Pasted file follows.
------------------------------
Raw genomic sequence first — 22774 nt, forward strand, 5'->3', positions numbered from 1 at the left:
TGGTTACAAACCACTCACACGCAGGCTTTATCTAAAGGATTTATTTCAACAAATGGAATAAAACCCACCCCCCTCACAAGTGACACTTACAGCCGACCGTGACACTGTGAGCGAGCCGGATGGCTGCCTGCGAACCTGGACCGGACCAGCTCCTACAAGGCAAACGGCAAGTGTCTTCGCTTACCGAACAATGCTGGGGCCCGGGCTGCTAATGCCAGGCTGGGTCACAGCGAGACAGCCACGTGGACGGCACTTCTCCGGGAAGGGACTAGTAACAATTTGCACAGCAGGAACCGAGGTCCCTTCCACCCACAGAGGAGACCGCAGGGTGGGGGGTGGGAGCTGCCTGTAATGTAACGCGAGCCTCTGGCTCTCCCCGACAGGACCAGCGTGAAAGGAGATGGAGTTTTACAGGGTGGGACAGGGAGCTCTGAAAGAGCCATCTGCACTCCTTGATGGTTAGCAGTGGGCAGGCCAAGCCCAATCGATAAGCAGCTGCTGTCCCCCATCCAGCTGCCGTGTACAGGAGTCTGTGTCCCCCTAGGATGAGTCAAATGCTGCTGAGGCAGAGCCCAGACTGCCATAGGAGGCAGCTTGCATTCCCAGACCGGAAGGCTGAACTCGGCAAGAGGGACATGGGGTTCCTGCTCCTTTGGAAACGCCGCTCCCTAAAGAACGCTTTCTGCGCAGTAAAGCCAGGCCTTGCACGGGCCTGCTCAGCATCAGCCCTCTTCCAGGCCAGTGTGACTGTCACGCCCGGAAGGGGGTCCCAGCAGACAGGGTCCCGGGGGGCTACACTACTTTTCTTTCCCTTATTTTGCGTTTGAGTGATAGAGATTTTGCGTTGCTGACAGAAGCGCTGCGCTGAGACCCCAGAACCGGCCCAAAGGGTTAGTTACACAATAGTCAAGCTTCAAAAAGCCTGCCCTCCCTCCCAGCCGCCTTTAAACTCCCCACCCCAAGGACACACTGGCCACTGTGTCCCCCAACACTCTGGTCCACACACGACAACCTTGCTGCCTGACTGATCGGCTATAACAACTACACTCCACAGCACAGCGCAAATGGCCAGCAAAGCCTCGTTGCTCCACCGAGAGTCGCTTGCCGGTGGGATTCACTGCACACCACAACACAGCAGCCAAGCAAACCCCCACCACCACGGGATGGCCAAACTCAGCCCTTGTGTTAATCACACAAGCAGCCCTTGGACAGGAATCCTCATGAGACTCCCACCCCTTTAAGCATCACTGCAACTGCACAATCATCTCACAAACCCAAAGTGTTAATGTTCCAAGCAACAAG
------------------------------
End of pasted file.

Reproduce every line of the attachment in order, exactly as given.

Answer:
Raw genomic sequence first — 22774 nt, forward strand, 5'->3', positions numbered from 1 at the left:
TGGTTACAAACCACTCACACGCAGGCTTTATCTAAAGGATTTATTTCAACAAATGGAATAAAACCCACCCCCCTCACAAGTGACACTTACAGCCGACCGTGACACTGTGAGCGAGCCGGATGGCTGCCTGCGAACCTGGACCGGACCAGCTCCTACAAGGCAAACGGCAAGTGTCTTCGCTTACCGAACAATGCTGGGGCCCGGGCTGCTAATGCCAGGCTGGGTCACAGCGAGACAGCCACGTGGACGGCACTTCTCCGGGAAGGGACTAGTAACAATTTGCACAGCAGGAACCGAGGTCCCTTCCACCCACAGAGGAGACCGCAGGGTGGGGGGTGGGAGCTGCCTGTAATGTAACGCGAGCCTCTGGCTCTCCCCGACAGGACCAGCGTGAAAGGAGATGGAGTTTTACAGGGTGGGACAGGGAGCTCTGAAAGAGCCATCTGCACTCCTTGATGGTTAGCAGTGGGCAGGCCAAGCCCAATCGATAAGCAGCTGCTGTCCCCCATCCAGCTGCCGTGTACAGGAGTCTGTGTCCCCCTAGGATGAGTCAAATGCTGCTGAGGCAGAGCCCAGACTGCCATAGGAGGCAGCTTGCATTCCCAGACCGGAAGGCTGAACTCGGCAAGAGGGACATGGGGTTCCTGCTCCTTTGGAAACGCCGCTCCCTAAAGAACGCTTTCTGCGCAGTAAAGCCAGGCCTTGCACGGGCCTGCTCAGCATCAGCCCTCTTCCAGGCCAGTGTGACTGTCACGCCCGGAAGGGGGTCCCAGCAGACAGGGTCCCGGGGGGCTACACTACTTTTCTTTCCCTTATTTTGCGTTTGAGTGATAGAGATTTTGCGTTGCTGACAGAAGCGCTGCGCTGAGACCCCAGAACCGGCCCAAAGGGTTAGTTACACAATAGTCAAGCTTCAAAAAGCCTGCCCTCCCTCCCAGCCGCCTTTAAACTCCCCACCCCAAGGACACACTGGCCACTGTGTCCCCCAACACTCTGGTCCACACACGACAACCTTGCTGCCTGACTGATCGGCTATAACAACTACACTCCACAGCACAGCGCAAATGGCCAGCAAAGCCTCGTTGCTCCACCGAGAGTCGCTTGCCGGTGGGATTCACTGCACACCACAACACAGCAGCCAAGCAAACCCCCACCACCACGGGATGGCCAAACTCAGCCCTTGTGTTAATCACACAAGCAGCCCTTGGACAGGAATCCTCATGAGACTCCCACCCCTTTAAGCATCACTGCAACTGCACAATCATCTCACAAACCCAAAGTGTTAATGTTCCAAGCAACAAG